In late April, the White House and Buckingham Palace announced Trump’s first state visit to the U.K. will take place from June 3-5. The president, who will be joined by wife, first lady Melania Trump, is expected to also meet with Prime Minister Theresa May.

Trump was first invited for a state visit — an offer that must be extended by the Queen — in 2017 right after being sworn into office. (The Queen has made four state visits to the U.S., most recently in 2007.)

But Trump’s official state trip was repeatedly delayed, with speculation that it was due to worries over the protests he might face. Among other controversies in his relationship with Britain, Trump sparked intense backlash in June 2017 after he attacked Khan in the wake of a terror attack there.

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That was not the only example of Trump and Khan’s contentious back and forth.

In May 2016, the president called Khan “rude” and “ignorant” during an interview with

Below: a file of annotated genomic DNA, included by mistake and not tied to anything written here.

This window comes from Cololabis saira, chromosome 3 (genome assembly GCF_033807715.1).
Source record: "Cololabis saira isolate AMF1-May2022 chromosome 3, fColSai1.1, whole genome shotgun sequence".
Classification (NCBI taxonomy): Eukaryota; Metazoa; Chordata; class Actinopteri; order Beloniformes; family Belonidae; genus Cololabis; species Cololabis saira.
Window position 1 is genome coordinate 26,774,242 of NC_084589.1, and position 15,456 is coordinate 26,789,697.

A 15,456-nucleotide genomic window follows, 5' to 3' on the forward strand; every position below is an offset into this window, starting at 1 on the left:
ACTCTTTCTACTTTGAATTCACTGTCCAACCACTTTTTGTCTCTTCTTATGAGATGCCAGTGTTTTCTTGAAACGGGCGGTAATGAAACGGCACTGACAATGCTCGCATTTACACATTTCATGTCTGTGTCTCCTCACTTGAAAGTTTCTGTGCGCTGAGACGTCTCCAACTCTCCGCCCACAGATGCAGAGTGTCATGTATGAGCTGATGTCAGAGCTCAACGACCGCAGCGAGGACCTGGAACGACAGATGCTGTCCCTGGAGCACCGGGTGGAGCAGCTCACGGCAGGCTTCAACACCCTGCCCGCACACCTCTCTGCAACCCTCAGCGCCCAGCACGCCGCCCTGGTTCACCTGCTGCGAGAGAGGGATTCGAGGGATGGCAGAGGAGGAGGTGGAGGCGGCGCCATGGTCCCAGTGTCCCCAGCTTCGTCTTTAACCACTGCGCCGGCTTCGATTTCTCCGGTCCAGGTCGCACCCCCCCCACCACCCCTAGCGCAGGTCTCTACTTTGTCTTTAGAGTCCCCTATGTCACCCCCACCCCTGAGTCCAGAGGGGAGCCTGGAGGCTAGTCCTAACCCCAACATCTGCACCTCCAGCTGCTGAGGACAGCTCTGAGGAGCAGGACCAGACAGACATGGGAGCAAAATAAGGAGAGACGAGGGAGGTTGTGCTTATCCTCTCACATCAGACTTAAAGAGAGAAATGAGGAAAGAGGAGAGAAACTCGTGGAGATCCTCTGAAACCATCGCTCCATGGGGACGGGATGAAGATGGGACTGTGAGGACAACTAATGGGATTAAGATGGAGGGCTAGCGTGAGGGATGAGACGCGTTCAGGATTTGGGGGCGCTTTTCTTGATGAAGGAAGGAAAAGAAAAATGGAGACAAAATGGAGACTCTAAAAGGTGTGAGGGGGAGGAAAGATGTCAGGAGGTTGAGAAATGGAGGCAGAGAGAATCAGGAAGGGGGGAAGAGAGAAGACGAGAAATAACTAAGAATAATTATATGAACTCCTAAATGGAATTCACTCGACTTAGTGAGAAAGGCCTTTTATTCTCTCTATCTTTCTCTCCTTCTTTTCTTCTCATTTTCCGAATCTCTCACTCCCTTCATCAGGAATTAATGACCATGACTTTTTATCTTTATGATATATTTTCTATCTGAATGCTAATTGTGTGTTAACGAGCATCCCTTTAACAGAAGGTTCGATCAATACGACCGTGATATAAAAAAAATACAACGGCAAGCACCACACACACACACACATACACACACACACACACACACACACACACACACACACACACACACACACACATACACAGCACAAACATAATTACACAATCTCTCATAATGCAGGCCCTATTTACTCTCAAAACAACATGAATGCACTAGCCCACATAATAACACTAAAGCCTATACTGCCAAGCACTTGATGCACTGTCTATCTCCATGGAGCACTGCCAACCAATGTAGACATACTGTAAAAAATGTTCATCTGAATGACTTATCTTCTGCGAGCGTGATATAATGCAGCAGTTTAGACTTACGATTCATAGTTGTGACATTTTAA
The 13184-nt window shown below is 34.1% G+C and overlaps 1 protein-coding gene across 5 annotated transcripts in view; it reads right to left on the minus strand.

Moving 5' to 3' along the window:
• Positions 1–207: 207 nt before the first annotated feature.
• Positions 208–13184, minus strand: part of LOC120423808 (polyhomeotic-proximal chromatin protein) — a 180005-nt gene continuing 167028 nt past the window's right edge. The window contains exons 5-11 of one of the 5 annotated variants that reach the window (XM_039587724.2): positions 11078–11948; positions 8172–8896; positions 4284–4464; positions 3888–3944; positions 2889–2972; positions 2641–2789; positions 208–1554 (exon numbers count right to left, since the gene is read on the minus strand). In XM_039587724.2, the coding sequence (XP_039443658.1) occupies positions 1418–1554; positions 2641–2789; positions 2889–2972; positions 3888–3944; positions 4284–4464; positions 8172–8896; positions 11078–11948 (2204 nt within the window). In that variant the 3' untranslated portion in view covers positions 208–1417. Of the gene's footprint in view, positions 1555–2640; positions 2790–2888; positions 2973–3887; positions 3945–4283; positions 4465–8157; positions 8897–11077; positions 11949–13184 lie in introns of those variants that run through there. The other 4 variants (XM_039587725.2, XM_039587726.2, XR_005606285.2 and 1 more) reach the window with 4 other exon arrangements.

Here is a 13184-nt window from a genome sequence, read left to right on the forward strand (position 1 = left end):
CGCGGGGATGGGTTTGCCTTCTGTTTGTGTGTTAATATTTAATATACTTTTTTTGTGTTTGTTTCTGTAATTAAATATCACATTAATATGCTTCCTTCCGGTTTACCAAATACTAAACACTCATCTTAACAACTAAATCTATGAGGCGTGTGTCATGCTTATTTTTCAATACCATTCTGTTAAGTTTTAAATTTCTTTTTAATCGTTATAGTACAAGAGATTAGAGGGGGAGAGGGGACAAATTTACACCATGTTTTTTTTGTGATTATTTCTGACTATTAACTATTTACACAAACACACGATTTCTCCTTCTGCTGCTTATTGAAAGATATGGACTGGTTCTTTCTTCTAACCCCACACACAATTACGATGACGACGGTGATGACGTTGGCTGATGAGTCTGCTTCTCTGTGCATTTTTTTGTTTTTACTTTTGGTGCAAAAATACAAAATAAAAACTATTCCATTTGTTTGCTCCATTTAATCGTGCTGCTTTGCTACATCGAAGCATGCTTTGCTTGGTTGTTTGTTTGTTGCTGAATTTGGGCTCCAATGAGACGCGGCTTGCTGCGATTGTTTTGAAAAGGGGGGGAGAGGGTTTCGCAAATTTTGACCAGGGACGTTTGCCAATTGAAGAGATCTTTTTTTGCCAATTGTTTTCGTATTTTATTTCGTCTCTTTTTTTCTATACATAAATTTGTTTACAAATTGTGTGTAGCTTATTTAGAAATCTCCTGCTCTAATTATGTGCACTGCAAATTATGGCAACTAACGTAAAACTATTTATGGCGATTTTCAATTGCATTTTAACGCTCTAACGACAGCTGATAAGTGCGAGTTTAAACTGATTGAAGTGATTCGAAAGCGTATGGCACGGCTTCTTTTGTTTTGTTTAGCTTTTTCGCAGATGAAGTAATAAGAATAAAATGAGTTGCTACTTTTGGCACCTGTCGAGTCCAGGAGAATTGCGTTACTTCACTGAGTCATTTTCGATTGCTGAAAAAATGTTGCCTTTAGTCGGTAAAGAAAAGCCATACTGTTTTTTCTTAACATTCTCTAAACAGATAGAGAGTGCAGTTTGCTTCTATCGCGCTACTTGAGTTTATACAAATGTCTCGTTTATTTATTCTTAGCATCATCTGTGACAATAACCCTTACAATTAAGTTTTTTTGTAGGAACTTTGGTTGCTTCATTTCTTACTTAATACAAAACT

And in his

“The impression is being given that you can get away from it — that you get a get-out-of-jail card. But it’s worse than that,” Khan said. “There’s a boasting and bragging, it’s almost like a green light for others to behave badly.”

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Khan is not the only one in the U.K. opposing Trump’s state visit.

In July 2018, when Trump first met with Queen Elizabeth at Windsor Castle, there were protests about his working trip, including a “Stop Trump March” in London which drew tens of thousands of people.


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